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Lansing Meadow

After almost a decade of project revisions the Lansing Meadows senior housing project near the Shops at Ithaca Mall finally began construction last year.  As the developer has been working to meet the construction completion deadline, it seemed like changes to the project were locked in.  But in January Arrowhead Ventures Developer Eric Goetzmann went before the Board to ask for another kind of change -- to subdivide the six triplexes in order to allow the sale of the individual units.  Goetzmann was on the Village of Lansing Board of Trustees meeting agenda Monday, ostensibly to make his case for the subdivisions, but instead told the Board that an objection from the Tompkins County Industrial Development Agency (IDA) has stalled the subdivision request.

"I'm not sure where that comes from," Goetzmann told the Trustees. "We've had calls into their counsel, we've sent emails trying to understand it further. I think you were also copied in the letter. So we need to understand it. With that said, um, I'm not going to take any more time with the Trustees tonight. It's another delay that we have, which is unfortunate. We need to understand what it is and we'll be back to you."

Goetzman told the Trustees he had received a letter from the IDA earlier Monday that included an objection to Goetzmann's plan to put the units up for sale.  He said he had been on the phone to his attorney for a couple of hours before the Trustee meeting, and that they had placed calls and emails to the IDA's counsel to try to get clarification on the objection.

The senior (55 and up) housing project, a condition of the Planned Development Area (PDA) that Village of Lansing officials stipulated when they approved the construction of BJ's Wholesale Club, will include 18 townhouses in six buildings.  Over the course of nine years the developer brought about nine major changes to the plan, each one rejected by the Village Planning Board as straying too far from the play they originally approved.  A version of the current plan was approved in mid-2018, but more changes led to the current 6-triplex plan.

Last January Goetzmann and Construction Manager Jim Bold approached the Trustees to request what they characterized as a minor adjustment to the PDA that would subdivide the property into 18 lots that would enable them to sell the townhouses, rather than rent them as originally planned.  They said a changing housing market motivated their request.

Lansing MeadowsThis plan shows how the six triplexes would be subdivided so that they could be sold to individual owners.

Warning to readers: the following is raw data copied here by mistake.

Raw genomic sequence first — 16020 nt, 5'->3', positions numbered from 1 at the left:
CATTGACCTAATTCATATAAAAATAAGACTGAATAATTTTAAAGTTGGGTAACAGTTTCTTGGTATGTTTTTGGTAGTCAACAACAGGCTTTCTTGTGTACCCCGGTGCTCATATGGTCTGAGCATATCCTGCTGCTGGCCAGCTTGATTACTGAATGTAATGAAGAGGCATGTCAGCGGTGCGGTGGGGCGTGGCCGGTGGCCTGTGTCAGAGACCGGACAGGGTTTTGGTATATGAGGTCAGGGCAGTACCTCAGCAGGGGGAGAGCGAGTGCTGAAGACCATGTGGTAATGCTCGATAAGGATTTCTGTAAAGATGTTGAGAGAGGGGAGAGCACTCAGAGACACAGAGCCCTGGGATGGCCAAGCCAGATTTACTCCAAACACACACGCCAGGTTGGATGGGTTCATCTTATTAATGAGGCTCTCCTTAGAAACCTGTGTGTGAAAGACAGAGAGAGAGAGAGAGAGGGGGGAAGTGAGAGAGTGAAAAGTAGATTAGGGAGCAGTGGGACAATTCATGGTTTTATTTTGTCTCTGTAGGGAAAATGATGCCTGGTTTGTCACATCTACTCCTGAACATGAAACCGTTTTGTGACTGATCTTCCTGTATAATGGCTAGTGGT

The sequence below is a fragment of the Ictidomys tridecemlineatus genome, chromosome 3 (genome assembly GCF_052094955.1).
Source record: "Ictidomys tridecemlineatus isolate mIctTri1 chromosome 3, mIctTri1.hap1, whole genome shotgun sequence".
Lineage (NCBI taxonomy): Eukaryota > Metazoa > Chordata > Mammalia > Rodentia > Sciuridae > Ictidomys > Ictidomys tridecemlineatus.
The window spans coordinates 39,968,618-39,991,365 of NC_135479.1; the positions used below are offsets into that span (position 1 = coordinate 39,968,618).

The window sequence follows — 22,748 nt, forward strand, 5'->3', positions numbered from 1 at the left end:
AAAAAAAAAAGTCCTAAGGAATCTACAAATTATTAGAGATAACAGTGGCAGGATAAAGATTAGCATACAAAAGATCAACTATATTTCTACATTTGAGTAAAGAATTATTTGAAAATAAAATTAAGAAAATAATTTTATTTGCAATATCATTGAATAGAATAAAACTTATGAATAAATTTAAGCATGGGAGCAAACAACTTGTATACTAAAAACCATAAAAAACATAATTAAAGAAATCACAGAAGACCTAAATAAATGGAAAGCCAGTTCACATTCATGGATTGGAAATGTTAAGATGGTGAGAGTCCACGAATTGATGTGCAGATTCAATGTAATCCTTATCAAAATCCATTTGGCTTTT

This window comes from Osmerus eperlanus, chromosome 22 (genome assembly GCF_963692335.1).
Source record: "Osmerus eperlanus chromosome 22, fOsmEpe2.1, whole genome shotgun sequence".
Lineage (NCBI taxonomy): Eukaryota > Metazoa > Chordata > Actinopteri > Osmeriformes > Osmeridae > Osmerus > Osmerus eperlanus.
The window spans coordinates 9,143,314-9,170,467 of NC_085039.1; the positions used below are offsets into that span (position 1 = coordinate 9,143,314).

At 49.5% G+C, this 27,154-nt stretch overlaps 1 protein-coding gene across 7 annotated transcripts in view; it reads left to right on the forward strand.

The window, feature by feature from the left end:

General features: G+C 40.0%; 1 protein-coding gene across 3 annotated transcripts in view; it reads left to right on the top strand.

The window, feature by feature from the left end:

All of the changes irritated Village officials, who approved the BJ's project with the condition that the senior housing project would provide a kind of buffer, gradually going from the high density commercial mall area to residential areas north of the mall.  Planning Board members liked the original cottage-like community plan for 12 units, but had objections to most of the subsequent plans.  Goetzmann said that changes to the amount of buildable space due to an agreement with the Army Corps of Engineers to relocate wetlands, plus changes in the housing market and a desire to bring greater density to the project in keeping with village and county goals led to the various plans.

The final 18-unit plan was approved by the Planning Board in June of 2018, but Planning Board members attached a completion deadline of July 31, 2020 to insure the Village would get its buffer community.

But Mayor Donald Hartill said that this latest issue is between Goetzmann and the IDA.  He said the Village may approve the subdivision plan if Goetzmann can convince the IDA to allow the sales without endangering his agreement with the County for incentives.

Tompkins County IDA Chairman Rich John told the Lansing Star Thursday that on the advice of the IDA attorney he can not say much, but said the IDA attorney is in communication with Goetzmann's attorney.

"It's really good to see some construction taking place," he said.

Village officials have often expressed their concern that if the deal with the IDA is revoked that the project would no longer be adequately funded, and the Village would not get its senior residential community.  Hartill noted that the original agreement was for rental units, but added that the Village can be happy with rentals or sales.  He said the issue is a question does not have an obvious answer.

"Both are desirable," Hartill said.  "If the units are sold there is better maintenance, perhaps. There's also a certain investment in the community. So maybe we could get a couple people to volunteer for Planning Board or a Board Of Zoning Appeals, or even the Board of Trustees. That's one of my real concerns -- getting people involved in the Village. We've been very successful and keeping things running, but we're all getting older.  So we'll just have to let it play out."

Goetzmann said he would get back to the board once the rental vs. sales issue has been resolved with the IDA.  Meanwhile construction continues in an effort to make the completion deadline.  Laborers were working on the roof of the third building this week.

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